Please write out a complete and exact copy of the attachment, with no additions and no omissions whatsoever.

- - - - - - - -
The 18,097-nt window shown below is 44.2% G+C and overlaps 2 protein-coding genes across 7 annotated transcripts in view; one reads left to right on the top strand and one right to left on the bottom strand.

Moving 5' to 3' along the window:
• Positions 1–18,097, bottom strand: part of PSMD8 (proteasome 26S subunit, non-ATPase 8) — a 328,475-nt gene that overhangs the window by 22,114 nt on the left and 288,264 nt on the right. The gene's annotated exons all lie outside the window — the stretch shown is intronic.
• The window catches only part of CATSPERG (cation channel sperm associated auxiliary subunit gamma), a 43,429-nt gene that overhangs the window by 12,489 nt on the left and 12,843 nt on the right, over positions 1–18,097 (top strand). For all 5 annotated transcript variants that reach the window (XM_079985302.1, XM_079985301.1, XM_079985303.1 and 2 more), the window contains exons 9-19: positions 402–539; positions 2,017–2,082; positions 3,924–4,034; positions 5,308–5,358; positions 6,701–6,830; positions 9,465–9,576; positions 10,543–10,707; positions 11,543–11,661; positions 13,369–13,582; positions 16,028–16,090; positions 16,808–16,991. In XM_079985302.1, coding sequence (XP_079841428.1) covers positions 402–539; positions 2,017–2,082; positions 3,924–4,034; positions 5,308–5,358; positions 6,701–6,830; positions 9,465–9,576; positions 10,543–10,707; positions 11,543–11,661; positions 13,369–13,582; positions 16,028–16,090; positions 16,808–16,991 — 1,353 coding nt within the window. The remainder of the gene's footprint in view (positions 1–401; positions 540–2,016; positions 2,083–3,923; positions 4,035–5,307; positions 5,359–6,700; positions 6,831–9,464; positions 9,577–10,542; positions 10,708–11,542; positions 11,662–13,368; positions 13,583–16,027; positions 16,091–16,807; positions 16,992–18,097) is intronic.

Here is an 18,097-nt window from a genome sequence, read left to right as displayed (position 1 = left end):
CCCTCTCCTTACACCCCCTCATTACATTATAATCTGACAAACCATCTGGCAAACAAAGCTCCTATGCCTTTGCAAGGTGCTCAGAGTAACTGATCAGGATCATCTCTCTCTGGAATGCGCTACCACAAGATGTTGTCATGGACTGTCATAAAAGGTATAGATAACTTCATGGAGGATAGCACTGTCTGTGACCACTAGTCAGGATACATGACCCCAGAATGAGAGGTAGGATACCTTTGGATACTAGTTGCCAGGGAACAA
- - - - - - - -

The 18,097-nt window shown below is 44.2% G+C and overlaps 2 protein-coding genes across 7 annotated transcripts in view; one reads left to right on the top strand and one right to left on the bottom strand.

Moving 5' to 3' along the window:
• Positions 1–18,097, bottom strand: part of PSMD8 (proteasome 26S subunit, non-ATPase 8) — a 328,475-nt gene that overhangs the window by 22,114 nt on the left and 288,264 nt on the right. The gene's annotated exons all lie outside the window — the stretch shown is intronic.
• The window catches only part of CATSPERG (cation channel sperm associated auxiliary subunit gamma), a 43,429-nt gene that overhangs the window by 12,489 nt on the left and 12,843 nt on the right, over positions 1–18,097 (top strand). For all 5 annotated transcript variants that reach the window (XM_079985302.1, XM_079985301.1, XM_079985303.1 and 2 more), the window contains exons 9-19: positions 402–539; positions 2,017–2,082; positions 3,924–4,034; positions 5,308–5,358; positions 6,701–6,830; positions 9,465–9,576; positions 10,543–10,707; positions 11,543–11,661; positions 13,369–13,582; positions 16,028–16,090; positions 16,808–16,991. In XM_079985302.1, coding sequence (XP_079841428.1) covers positions 402–539; positions 2,017–2,082; positions 3,924–4,034; positions 5,308–5,358; positions 6,701–6,830; positions 9,465–9,576; positions 10,543–10,707; positions 11,543–11,661; positions 13,369–13,582; positions 16,028–16,090; positions 16,808–16,991 — 1,353 coding nt within the window. The remainder of the gene's footprint in view (positions 1–401; positions 540–2,016; positions 2,083–3,923; positions 4,035–5,307; positions 5,359–6,700; positions 6,831–9,464; positions 9,577–10,542; positions 10,708–11,542; positions 11,662–13,368; positions 13,583–16,027; positions 16,091–16,807; positions 16,992–18,097) is intronic.

Here is an 18,097-nt window from a genome sequence, read left to right as displayed (position 1 = left end):
CCCTCTCCTTACACCCCCTCATTACATTATAATCTGACAAACCATCTGGCAAACAAAGCTCCTATGCCTTTGCAAGGTGCTCAGAGTAACTGATCAGGATCATCTCTCTCTGGAATGCGCTACCACAAGATGTTGTCATGGACTGTCATAAAAGGTATAGATAACTTCATGGAGGATAGCACTGTCTGTGACCACTAGTCAGGATACATGACCCCAGAATGAGAGGTAGGATACCTTTGGATACTAGTTGCCAGGGAACAA